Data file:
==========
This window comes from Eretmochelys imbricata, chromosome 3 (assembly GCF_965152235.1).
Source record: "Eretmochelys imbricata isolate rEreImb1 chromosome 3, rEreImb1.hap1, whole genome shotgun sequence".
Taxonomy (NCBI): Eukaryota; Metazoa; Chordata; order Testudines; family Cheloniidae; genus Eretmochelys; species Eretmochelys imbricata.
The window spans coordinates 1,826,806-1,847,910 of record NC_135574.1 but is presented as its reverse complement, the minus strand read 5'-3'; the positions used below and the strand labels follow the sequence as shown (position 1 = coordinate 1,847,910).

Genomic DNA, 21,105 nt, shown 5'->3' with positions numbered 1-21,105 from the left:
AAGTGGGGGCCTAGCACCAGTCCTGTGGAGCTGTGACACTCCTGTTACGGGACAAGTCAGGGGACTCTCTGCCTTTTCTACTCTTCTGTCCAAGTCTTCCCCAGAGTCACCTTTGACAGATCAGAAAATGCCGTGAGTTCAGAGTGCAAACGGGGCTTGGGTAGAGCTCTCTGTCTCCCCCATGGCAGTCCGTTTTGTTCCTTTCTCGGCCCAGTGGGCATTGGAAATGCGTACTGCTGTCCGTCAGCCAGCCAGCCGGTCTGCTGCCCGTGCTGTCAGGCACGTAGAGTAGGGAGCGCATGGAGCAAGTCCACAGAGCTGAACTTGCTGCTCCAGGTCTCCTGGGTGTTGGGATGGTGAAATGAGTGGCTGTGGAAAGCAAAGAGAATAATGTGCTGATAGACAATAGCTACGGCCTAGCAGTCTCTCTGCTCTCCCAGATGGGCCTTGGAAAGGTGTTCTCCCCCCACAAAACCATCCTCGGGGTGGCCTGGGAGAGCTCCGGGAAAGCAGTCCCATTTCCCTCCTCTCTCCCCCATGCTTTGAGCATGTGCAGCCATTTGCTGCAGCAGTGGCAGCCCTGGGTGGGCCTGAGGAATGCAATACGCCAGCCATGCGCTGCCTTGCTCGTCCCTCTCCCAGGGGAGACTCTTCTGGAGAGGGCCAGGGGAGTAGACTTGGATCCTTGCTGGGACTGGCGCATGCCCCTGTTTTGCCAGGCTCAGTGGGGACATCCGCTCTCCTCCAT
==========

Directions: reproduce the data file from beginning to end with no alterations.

This window comes from Eretmochelys imbricata, chromosome 3 (assembly GCF_965152235.1).
Source record: "Eretmochelys imbricata isolate rEreImb1 chromosome 3, rEreImb1.hap1, whole genome shotgun sequence".
Taxonomy (NCBI): Eukaryota; Metazoa; Chordata; order Testudines; family Cheloniidae; genus Eretmochelys; species Eretmochelys imbricata.
The window spans coordinates 1,826,806-1,847,910 of record NC_135574.1 but is presented as its reverse complement, the minus strand read 5'-3'; the positions used below and the strand labels follow the sequence as shown (position 1 = coordinate 1,847,910).

Genomic DNA, 21,105 nt, shown 5'->3' with positions numbered 1-21,105 from the left:
AAGTGGGGGCCTAGCACCAGTCCTGTGGAGCTGTGACACTCCTGTTACGGGACAAGTCAGGGGACTCTCTGCCTTTTCTACTCTTCTGTCCAAGTCTTCCCCAGAGTCACCTTTGACAGATCAGAAAATGCCGTGAGTTCAGAGTGCAAACGGGGCTTGGGTAGAGCTCTCTGTCTCCCCCATGGCAGTCCGTTTTGTTCCTTTCTCGGCCCAGTGGGCATTGGAAATGCGTACTGCTGTCCGTCAGCCAGCCAGCCGGTCTGCTGCCCGTGCTGTCAGGCACGTAGAGTAGGGAGCGCATGGAGCAAGTCCACAGAGCTGAACTTGCTGCTCCAGGTCTCCTGGGTGTTGGGATGGTGAAATGAGTGGCTGTGGAAAGCAAAGAGAATAATGTGCTGATAGACAATAGCTACGGCCTAGCAGTCTCTCTGCTCTCCCAGATGGGCCTTGGAAAGGTGTTCTCCCCCCACAAAACCATCCTCGGGGTGGCCTGGGAGAGCTCCGGGAAAGCAGTCCCATTTCCCTCCTCTCTCCCCCATGCTTTGAGCATGTGCAGCCATTTGCTGCAGCAGTGGCAGCCCTGGGTGGGCCTGAGGAATGCAATACGCCAGCCATGCGCTGCCTTGCTCGTCCCTCTCCCAGGGGAGACTCTTCTGGAGAGGGCCAGGGGAGTAGACTTGGATCCTTGCTGGGACTGGCGCATGCCCCTGTTTTGCCAGGCTCAGTGGGGACATCCGCTCTCCTCCAT